THE SIGNIFICANT ROLE OF PHILOSOPHY IN THE NIGERIAN PREDICAMENT.

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WHAT I CONSIDER AS THE SIGNIFICANT ROLE OF PHILOSOPHY IN THE NIGERIAN PREDICAMENT.

First and foremost, philosophy is a discipline without a universally and univocally acceptable definition. However, we can, ad hoc, say that it is a (critical) criticism of the ideas we live by {H.S Staniland}. Another word, needing clarification, ‘Nigeria’, is a geo-political entity known by many names, viz. ‘the sleeping giant’, ‘the mistake of 1914’, and ‘the marriage of misfortune’ etc. All these cognomen point to the widely held and spot-on belief that Nigeria is a failed or better still a failing nation.

No doubt, Nigeria is, today, passing through a very challenging phase in its life-span. And various individuals have suggested ways by which we sail through this storm. The question now is, is the knowledge of philosophy, the possession of the ‘philosophic spirit’ and the daily application of philosophical principles, in any way germane to Nigeria’s development as a nation? I reply with a capital affirmation.

Nigerians, today, nurture numerous dangerous and detrimental world-views. Examples of such world-views include, ‘governance is nothing but an opportunity to live large and embezzle’, ‘our votes do not count’, ‘one day, E go better’, ‘leadership is the birth right of Hausas’, ‘Nigeria can never prosper if she does not disunite’ among many others. Knowingly or unknowingly, these ideas have a impeding effect on our voyage of national development. The work of philosophy is to rectify them. It will rectify the Yoruba extravagance, the Ibo materialism and the Hausa megalomania.

Philosophy helps us, not only to be able to think rationally and coherently, but to be able to act in conformity with our thought. This trait is something that the Nigerian populace and government apparently lack, as we have find ourselves engaging day in day out in improvident, impolitic and immoral acts. We do not aim before we shoot, we do not look before we leap, and we do not consider the consequences of our decisions before we make them. Nigerians no longer think. We just accept whatever we are offered without considering if it is deleterious or derisory. We obey the state without considering whether it is appropriate or the state even deserves it. We pay outrageous taxes without asking if we benefit from them or not. We allow ourselves to be easily deceived by ‘men of God’ who are only interested in our earnings. People engage in corruption, misappropriation and cultism because of this paucity in critical thinking. We are a set of people, if not the only one, who ‘suffer and yet smile’. All these are leading to our downfall, but we are oblivious to this fact.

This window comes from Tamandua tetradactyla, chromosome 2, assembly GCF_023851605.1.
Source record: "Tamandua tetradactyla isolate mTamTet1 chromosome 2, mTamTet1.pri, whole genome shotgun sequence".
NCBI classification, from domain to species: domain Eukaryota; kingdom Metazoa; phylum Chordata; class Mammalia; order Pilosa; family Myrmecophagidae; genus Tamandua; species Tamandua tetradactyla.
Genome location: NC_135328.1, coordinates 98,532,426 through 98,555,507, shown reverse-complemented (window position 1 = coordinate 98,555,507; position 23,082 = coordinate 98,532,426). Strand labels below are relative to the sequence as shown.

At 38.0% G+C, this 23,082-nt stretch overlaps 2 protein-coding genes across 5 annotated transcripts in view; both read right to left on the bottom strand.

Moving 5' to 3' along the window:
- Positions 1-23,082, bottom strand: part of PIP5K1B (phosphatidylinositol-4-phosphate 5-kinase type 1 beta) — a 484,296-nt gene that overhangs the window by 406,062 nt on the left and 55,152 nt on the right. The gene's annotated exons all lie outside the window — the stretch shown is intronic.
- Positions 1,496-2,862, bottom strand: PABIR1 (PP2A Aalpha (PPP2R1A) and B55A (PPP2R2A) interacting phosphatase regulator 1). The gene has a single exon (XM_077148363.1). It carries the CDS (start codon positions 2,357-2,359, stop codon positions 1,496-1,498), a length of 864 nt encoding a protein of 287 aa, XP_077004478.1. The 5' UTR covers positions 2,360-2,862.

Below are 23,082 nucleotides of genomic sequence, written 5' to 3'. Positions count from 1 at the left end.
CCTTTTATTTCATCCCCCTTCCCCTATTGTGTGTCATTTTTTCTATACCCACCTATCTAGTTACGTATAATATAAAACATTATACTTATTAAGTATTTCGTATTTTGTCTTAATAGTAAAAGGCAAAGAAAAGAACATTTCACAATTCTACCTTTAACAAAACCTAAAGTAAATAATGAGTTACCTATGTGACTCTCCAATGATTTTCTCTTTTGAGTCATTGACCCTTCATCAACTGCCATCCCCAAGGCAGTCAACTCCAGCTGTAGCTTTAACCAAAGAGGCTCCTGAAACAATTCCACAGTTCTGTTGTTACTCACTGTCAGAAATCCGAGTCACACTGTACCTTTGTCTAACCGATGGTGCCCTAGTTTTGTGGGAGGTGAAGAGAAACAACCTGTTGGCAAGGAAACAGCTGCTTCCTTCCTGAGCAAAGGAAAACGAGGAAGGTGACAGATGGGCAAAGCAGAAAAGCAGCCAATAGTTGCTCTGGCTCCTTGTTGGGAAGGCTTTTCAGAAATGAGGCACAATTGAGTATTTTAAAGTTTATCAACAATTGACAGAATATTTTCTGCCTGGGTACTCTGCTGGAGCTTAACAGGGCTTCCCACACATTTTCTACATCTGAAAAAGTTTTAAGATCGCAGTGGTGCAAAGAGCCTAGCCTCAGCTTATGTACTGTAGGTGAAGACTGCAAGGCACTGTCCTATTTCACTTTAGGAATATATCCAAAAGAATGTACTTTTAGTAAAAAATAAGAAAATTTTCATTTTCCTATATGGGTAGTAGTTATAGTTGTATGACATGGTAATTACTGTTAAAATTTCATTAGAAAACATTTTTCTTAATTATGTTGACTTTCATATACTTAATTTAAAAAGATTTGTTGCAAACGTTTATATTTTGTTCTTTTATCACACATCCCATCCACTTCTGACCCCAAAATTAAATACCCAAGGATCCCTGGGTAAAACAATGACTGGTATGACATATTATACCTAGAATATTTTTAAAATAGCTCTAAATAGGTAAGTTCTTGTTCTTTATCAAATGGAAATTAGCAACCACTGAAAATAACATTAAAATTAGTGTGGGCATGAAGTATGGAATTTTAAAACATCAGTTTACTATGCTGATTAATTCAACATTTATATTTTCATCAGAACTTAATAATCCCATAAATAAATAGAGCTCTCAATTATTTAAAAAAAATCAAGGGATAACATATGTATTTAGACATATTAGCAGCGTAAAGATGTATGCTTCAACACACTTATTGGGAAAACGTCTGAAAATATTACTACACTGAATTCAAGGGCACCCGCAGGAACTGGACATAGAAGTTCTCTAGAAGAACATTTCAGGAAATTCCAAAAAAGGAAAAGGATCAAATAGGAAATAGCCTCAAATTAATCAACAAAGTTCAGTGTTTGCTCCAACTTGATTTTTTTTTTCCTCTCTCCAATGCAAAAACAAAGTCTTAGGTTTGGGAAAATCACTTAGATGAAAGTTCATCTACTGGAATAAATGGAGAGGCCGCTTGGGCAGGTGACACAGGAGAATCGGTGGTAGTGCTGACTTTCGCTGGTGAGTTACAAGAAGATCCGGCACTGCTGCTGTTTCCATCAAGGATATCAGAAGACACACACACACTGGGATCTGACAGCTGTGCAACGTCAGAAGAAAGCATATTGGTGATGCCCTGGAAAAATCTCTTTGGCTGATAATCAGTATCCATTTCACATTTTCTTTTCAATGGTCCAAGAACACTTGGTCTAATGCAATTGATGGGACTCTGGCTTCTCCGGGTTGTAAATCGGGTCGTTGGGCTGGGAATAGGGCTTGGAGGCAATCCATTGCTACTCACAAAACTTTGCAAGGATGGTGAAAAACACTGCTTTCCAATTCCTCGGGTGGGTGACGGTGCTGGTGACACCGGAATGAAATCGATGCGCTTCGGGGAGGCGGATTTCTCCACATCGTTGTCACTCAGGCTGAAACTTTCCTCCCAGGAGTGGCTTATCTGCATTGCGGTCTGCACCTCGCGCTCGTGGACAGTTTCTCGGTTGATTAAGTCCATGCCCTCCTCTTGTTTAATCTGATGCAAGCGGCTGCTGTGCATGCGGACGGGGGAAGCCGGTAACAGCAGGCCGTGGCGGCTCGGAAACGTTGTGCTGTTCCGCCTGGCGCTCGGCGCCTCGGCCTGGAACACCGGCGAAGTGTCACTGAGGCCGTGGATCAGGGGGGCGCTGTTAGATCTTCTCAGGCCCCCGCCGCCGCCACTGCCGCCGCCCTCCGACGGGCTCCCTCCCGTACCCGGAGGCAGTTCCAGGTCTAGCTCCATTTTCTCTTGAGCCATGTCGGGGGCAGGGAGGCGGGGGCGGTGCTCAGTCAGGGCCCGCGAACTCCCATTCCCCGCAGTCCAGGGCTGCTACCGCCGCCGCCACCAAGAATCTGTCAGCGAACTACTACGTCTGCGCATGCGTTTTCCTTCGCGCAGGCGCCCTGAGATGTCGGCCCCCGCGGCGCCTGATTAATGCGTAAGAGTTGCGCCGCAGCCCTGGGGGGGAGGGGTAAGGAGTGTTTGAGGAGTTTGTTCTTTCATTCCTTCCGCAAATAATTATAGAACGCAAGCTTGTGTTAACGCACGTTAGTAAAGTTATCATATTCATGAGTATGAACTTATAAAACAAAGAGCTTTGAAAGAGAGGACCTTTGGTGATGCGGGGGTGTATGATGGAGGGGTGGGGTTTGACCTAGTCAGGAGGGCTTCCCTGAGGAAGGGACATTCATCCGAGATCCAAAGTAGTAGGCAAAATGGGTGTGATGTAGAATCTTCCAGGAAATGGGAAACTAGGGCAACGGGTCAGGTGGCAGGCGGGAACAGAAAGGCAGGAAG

This is where philosophy comes in. Philosophy inculcates us with the spirit of non-dogmatism, objectivity and amity. Imagine a judicial system free from bias and deliberate injustice, an executive that makes logical and pro-people policies within the quickest time possible, a legislature that actually represents the interest of the masses and people who do not have to be policed before they obey state rules and regulations. All these are possible if only we give philosophy the chance.

Imagine a Nigeria ruled by philosophers most especially ethicists such as Epictetus and Plato, and where the citizenry reflect the Socratic dispositions concerning reflective thoughts and loyalty to the state. If this is the case, then it is not possible for the government to make policies that are either harsh or seem to have been made by kindergarten pupils. It is not possible for the government to expend one billion naira on the presidential nourishment annually. It is not possible for the government to even contemplate the removal of fuel subsidy and many other austere policies Nigerians have experienced and are still experiencing.

 

In summation, I am of the view that philosophy is expedient to Nigeria in her endeavour to achieve National unity, peace and progress, and it has a great role to play in the present predicament we, the people of Nigeria, find ourselves.

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3 Comments

  1. We need to do a deep dive into these gaps you have so well articulated. For a long time, the acedemic world doubted if Africa had its own Philosophy. From what I have read, it does, however complex: we need to unravel this complexity if we need to gain access to the very core of what drives our behaviour

  2. I think I understand your premise, but this write-up made for hard reading. I hope you take my constructive reasoning in good faith, as I encourage you to KEEP WRITING!

    I notice that you used certain words that can be simply described as vague and contextually inapplicable. Your summation: “I am of the view that philosophy is expedient to Nigeria…” – implies that philosophy is a necessary evil! I am not sure you intended this, but it is implied in almost every use of expedient I have come across. Good luck in your endeavors.

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